Helping kids gain access to the sport he had no access to growing up
Courtesy National Winter Activity Center As a young African-American male growing up in the housing projects of the South Bronx, Schone Malliet never even dreamed of skiing—a sport typically associated with affluence and whiteness. Then in his 20s, he found himself at the top of a ski slope in Park City, Utah, having been “dragged there” by a squadron-mate from the Marine Corps, in which Malliet was doing a seven-year stint that he ultimately parlayed into a college education and also an MBA. Despite his strong athleticism, Malliet experienced what many adults who weren’t exposed to skiing as children: awkwardness, discouragement, embarrassment, and a feeling of not quite belonging. Nevertheless, after Malliet left the Corps for a successful career in business and finance, he gave skiing another shot, and this time, it took hold along with a powerful idea: What if people of color, and especially children of color, had no reason to feel out of place on a ski mountain? Nice idea, but who was going to believe it, right? And who was going to pay for all those kids to get to the mountains, let alone have access to the necessary gear, clothing, and equipment? And who was going to pay for the lessons, because anyone who has skied even once knows that you can’t do it without lessons? Well, fast-forward to 2010, when Malliet, a successful businessman, was finally ready to do something to make it happen. To that end, he co-founded the National Winter Sports Education Foundation whose mission is to encourage teens, especially teens of color, to get over the fear that was once associated with “country clubs of the 50s and 60s” and venture outside their perceived limitations as well as into the fresh white powder. Malliet also founded the National Winter Activity Center in Vernon, New Jersey, the nation’s first 501(c)(3) nonprofit facility/outdoor winter environment dedicated to improving the lives of youth through winter activity. Through its program “Elev8,” the Center provides instruction, healthy meals, equipment, and role model/mentoring. Through partnerships with YMCAs, Boys & Girls Clubs, Schools, and other youth-serving agencies, the Center served more than 1,160 children this past year and expects that number to increase to 2,200 in 2018. “I know that I would not be where I am in life without the guidance I received from those who protected or sheltered me from things that could have gotten in my way growing up. The Center is a culmination of everything I’ve done in my life,” Malliet says. “I’ve invested my heart in this. To be able to run a business and be in the industry I have passion for, while also giving back and actually seeing the excitement and changes in the kids, makes this experience truly mean the world to me.”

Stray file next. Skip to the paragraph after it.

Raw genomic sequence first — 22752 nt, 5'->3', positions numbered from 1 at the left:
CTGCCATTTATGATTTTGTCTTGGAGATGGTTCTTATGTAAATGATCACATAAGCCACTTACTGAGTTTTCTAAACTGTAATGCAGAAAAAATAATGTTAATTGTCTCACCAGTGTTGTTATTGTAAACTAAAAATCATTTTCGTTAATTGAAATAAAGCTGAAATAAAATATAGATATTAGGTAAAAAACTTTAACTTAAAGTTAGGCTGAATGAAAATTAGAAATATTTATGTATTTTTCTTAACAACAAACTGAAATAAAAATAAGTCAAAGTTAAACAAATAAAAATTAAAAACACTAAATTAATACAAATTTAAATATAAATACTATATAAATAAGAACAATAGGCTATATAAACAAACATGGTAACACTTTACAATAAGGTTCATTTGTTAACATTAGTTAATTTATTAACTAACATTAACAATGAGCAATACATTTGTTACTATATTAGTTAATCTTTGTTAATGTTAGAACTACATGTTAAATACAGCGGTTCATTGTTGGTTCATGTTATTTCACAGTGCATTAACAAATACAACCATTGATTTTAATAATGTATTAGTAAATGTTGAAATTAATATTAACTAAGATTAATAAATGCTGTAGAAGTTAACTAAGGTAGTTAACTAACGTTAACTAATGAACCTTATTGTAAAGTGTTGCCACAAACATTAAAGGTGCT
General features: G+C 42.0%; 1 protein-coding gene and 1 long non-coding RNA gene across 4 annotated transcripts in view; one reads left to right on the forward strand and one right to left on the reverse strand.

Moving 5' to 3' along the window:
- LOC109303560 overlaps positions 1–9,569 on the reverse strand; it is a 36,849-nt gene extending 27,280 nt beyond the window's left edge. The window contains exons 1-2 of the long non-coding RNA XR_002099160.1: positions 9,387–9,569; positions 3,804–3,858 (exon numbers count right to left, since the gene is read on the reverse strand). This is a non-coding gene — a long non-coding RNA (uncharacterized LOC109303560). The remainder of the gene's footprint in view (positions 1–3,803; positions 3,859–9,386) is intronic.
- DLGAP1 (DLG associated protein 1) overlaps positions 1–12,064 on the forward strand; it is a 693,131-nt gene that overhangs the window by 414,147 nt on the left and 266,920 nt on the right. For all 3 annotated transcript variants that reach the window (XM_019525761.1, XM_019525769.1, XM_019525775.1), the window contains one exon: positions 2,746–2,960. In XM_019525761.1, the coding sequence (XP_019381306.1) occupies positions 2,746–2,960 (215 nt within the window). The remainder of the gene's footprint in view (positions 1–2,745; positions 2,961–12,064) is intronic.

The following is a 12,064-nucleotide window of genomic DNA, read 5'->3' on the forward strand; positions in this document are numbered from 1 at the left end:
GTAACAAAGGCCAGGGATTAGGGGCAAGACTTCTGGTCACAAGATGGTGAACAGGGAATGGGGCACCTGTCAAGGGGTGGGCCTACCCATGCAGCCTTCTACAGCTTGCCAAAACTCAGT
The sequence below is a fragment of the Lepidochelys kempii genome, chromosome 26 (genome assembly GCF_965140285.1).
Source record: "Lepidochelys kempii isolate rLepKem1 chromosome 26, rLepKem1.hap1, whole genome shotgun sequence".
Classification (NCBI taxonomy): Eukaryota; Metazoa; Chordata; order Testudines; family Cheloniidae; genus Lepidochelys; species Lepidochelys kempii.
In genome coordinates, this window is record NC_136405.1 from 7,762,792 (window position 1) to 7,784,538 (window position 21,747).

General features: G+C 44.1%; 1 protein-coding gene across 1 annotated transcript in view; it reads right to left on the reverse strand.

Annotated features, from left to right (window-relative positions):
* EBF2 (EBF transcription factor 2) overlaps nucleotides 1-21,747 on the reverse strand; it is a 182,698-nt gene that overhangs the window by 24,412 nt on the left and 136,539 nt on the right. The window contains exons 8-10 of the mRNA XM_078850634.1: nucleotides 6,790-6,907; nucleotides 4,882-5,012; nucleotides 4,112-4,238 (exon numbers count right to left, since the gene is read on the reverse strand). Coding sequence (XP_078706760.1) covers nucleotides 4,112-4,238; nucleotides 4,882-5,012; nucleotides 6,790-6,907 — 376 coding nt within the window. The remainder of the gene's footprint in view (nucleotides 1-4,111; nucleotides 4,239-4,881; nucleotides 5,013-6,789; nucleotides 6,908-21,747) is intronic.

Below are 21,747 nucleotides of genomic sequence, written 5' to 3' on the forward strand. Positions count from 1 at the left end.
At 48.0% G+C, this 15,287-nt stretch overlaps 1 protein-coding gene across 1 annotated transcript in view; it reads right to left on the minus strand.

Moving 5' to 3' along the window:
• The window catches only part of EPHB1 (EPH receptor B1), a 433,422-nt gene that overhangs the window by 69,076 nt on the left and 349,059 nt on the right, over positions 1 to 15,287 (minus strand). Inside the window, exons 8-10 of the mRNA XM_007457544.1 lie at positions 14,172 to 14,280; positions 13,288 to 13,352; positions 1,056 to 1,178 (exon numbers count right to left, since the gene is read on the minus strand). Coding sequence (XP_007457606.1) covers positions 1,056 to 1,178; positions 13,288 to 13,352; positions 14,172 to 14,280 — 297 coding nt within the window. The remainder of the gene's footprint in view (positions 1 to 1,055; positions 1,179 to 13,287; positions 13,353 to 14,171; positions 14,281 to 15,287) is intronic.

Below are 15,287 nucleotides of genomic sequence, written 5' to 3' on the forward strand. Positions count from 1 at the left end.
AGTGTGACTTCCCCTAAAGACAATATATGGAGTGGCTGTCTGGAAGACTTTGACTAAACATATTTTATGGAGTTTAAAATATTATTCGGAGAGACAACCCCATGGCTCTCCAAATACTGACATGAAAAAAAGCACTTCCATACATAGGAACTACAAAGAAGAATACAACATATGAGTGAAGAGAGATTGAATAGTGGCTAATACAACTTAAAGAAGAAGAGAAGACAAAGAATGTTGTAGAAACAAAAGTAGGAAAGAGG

Building entrepreneurs from the inner cities